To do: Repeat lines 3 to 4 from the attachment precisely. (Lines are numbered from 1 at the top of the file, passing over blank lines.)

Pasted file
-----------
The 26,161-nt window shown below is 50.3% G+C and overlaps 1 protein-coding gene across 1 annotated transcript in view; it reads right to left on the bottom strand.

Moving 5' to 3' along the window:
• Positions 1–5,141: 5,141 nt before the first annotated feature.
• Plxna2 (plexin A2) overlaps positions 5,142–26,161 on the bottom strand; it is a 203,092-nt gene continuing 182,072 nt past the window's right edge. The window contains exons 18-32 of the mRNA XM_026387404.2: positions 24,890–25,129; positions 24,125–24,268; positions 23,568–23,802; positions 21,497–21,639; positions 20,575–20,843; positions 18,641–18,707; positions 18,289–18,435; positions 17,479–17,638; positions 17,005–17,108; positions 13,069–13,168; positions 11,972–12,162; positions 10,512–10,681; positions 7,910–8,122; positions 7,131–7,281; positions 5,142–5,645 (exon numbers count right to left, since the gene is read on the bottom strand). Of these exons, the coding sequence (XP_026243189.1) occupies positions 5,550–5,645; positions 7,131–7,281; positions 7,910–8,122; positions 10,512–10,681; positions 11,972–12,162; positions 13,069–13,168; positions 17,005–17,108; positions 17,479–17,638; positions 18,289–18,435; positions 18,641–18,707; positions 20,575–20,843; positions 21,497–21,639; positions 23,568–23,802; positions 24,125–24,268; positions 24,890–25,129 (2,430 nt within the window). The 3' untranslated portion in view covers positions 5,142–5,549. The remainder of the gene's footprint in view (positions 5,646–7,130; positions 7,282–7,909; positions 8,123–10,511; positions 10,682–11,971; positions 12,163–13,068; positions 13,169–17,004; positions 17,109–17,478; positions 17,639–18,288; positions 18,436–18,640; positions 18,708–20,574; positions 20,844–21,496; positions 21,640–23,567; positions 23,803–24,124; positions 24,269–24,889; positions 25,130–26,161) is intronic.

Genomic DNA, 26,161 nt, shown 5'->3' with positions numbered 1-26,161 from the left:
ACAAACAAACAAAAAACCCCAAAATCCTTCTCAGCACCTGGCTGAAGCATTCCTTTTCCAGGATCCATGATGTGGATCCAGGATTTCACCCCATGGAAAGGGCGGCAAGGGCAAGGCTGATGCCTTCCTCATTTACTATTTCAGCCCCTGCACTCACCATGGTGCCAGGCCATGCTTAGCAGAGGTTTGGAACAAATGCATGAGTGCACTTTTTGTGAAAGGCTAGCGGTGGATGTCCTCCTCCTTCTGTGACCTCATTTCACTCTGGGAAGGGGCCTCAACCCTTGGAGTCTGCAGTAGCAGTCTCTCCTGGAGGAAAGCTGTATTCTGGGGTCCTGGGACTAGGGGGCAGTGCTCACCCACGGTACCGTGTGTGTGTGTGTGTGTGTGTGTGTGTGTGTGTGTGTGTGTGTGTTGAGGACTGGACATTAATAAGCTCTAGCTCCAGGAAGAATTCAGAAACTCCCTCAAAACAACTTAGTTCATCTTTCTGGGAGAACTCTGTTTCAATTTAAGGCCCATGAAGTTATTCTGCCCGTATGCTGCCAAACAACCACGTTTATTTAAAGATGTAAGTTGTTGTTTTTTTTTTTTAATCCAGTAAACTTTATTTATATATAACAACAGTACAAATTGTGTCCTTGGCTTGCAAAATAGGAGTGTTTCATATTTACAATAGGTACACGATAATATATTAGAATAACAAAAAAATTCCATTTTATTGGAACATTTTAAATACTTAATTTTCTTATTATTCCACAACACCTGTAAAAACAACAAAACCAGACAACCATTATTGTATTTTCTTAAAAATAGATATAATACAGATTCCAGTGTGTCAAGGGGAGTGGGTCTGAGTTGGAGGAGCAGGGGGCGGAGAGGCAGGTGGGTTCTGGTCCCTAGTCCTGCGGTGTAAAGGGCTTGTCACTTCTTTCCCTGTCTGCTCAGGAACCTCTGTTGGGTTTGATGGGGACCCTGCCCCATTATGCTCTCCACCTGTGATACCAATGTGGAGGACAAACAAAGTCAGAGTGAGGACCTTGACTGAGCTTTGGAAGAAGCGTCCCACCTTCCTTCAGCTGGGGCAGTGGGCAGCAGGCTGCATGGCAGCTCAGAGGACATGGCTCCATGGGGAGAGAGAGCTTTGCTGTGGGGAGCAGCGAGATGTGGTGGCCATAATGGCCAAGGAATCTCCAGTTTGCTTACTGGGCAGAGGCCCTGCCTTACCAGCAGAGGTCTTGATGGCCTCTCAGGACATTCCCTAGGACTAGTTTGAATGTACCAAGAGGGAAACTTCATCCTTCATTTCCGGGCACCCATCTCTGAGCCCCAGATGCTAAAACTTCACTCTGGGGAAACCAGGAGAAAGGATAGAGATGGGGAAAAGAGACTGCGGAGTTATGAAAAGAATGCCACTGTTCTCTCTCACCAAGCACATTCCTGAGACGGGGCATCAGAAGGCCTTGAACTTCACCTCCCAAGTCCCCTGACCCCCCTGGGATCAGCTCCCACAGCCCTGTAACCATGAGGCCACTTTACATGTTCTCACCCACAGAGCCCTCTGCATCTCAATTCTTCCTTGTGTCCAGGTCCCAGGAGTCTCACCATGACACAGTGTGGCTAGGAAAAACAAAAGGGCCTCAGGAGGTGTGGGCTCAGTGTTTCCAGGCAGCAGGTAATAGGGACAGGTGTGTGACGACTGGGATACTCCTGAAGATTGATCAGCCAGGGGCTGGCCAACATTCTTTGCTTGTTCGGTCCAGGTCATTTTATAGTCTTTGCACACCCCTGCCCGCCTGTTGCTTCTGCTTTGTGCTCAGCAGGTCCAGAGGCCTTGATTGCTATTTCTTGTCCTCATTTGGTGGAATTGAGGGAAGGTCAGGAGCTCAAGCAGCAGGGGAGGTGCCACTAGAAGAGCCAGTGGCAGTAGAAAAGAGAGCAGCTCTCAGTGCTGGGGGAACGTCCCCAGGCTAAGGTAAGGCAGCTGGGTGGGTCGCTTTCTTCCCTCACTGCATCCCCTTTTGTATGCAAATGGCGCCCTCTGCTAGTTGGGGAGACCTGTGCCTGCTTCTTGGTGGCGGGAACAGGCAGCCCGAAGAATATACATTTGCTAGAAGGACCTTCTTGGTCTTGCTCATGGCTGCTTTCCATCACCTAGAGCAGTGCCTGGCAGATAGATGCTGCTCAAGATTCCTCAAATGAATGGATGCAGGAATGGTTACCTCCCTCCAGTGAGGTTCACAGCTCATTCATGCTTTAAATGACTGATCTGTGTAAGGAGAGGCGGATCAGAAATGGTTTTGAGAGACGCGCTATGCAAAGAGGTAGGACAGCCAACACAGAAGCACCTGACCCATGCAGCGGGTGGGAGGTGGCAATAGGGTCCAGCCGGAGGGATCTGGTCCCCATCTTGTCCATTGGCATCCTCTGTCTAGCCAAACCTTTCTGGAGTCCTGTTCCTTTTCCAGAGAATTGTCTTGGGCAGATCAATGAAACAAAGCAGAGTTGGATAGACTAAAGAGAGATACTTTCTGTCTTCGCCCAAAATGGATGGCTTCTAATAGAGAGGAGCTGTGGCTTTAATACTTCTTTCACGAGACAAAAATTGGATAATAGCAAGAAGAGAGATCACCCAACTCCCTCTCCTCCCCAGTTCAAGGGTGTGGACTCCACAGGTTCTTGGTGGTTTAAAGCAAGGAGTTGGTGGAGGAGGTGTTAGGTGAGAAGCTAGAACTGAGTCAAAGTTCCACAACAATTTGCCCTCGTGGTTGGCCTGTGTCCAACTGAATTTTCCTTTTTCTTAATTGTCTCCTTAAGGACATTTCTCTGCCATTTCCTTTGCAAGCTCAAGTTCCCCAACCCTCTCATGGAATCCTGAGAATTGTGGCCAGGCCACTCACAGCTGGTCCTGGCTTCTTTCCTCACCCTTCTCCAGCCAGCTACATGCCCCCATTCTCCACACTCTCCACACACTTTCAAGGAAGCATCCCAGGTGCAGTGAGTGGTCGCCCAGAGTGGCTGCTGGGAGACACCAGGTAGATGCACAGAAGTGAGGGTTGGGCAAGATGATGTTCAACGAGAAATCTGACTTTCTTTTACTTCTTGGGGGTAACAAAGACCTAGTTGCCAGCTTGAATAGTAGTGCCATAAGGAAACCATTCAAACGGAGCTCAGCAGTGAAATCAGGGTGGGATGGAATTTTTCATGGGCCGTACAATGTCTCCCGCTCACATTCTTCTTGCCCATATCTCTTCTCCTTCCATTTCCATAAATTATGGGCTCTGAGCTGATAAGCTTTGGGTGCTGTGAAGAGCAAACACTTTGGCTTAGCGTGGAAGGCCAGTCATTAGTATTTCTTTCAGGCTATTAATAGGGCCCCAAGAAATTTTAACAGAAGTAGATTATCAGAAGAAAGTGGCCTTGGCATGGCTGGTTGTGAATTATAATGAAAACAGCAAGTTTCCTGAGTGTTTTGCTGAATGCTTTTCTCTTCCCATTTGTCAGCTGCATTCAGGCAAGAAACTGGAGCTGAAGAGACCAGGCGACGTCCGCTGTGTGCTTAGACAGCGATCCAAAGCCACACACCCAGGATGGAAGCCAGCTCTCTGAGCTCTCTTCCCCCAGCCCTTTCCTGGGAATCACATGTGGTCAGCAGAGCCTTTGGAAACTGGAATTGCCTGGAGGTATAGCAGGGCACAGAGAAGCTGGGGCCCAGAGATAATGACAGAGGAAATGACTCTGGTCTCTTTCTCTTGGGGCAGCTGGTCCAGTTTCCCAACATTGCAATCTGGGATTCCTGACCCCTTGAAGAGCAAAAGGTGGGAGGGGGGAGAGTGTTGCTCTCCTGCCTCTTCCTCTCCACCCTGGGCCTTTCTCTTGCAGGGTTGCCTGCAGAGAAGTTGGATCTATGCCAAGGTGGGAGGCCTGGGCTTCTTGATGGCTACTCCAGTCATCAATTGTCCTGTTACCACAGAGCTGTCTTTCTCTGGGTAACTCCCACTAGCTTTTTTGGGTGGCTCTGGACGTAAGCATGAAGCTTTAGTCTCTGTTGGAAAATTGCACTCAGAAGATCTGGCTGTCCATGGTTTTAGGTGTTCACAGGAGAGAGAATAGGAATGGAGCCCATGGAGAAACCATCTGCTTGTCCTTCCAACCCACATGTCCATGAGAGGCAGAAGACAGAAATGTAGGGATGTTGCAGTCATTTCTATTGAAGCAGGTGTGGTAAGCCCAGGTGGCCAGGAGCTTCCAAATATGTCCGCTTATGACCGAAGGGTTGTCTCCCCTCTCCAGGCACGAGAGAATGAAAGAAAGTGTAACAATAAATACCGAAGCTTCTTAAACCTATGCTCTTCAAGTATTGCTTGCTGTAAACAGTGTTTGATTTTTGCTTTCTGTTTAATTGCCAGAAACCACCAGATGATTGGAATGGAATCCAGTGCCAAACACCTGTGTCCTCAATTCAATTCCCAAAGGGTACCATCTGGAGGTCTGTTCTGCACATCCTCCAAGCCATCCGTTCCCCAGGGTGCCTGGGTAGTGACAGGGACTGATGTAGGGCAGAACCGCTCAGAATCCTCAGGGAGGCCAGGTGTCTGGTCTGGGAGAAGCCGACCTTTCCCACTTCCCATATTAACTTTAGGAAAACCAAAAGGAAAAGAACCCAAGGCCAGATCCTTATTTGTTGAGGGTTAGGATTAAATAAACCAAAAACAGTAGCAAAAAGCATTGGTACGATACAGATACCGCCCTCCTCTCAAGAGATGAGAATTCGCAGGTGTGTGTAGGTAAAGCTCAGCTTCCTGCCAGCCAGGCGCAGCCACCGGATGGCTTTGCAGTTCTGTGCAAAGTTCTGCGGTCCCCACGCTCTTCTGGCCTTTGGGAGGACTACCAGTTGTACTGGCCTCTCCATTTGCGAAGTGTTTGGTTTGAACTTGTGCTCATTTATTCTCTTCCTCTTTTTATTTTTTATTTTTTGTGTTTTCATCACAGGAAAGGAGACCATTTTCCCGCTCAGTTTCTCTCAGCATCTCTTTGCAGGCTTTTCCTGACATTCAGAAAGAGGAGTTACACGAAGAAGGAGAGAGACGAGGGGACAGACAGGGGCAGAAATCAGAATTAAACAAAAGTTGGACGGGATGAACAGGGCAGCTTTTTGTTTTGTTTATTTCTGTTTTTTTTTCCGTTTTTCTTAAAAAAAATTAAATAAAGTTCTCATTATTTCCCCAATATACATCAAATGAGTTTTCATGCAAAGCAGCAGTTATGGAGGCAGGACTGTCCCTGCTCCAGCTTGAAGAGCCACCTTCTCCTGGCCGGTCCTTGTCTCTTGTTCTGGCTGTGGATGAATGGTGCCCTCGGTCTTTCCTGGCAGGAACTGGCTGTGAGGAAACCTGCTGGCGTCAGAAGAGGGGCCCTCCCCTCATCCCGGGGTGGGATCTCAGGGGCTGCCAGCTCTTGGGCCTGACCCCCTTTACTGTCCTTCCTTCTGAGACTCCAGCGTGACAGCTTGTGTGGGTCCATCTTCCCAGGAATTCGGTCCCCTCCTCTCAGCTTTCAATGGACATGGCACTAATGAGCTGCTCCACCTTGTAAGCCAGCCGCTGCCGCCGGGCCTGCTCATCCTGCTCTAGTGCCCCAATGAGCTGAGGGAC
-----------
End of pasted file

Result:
• Positions 1–5,141: 5,141 nt before the first annotated feature.
• Plxna2 (plexin A2) overlaps positions 5,142–26,161 on the bottom strand; it is a 203,092-nt gene continuing 182,072 nt past the window's right edge. The window contains exons 18-32 of the mRNA XM_026387404.2: positions 24,890–25,129; positions 24,125–24,268; positions 23,568–23,802; positions 21,497–21,639; positions 20,575–20,843; positions 18,641–18,707; positions 18,289–18,435; positions 17,479–17,638; positions 17,005–17,108; positions 13,069–13,168; positions 11,972–12,162; positions 10,512–10,681; positions 7,910–8,122; positions 7,131–7,281; positions 5,142–5,645 (exon numbers count right to left, since the gene is read on the bottom strand). Of these exons, the coding sequence (XP_026243189.1) occupies positions 5,550–5,645; positions 7,131–7,281; positions 7,910–8,122; positions 10,512–10,681; positions 11,972–12,162; positions 13,069–13,168; positions 17,005–17,108; positions 17,479–17,638; positions 18,289–18,435; positions 18,641–18,707; positions 20,575–20,843; positions 21,497–21,639; positions 23,568–23,802; positions 24,125–24,268; positions 24,890–25,129 (2,430 nt within the window). The 3' untranslated portion in view covers positions 5,142–5,549. The remainder of the gene's footprint in view (positions 5,646–7,130; positions 7,282–7,909; positions 8,123–10,511; positions 10,682–11,971; positions 12,163–13,068; positions 13,169–17,004; positions 17,109–17,478; positions 17,639–18,288; positions 18,436–18,640; positions 18,708–20,574; positions 20,844–21,496; positions 21,640–23,567; positions 23,803–24,124; positions 24,269–24,889; positions 25,130–26,161) is intronic.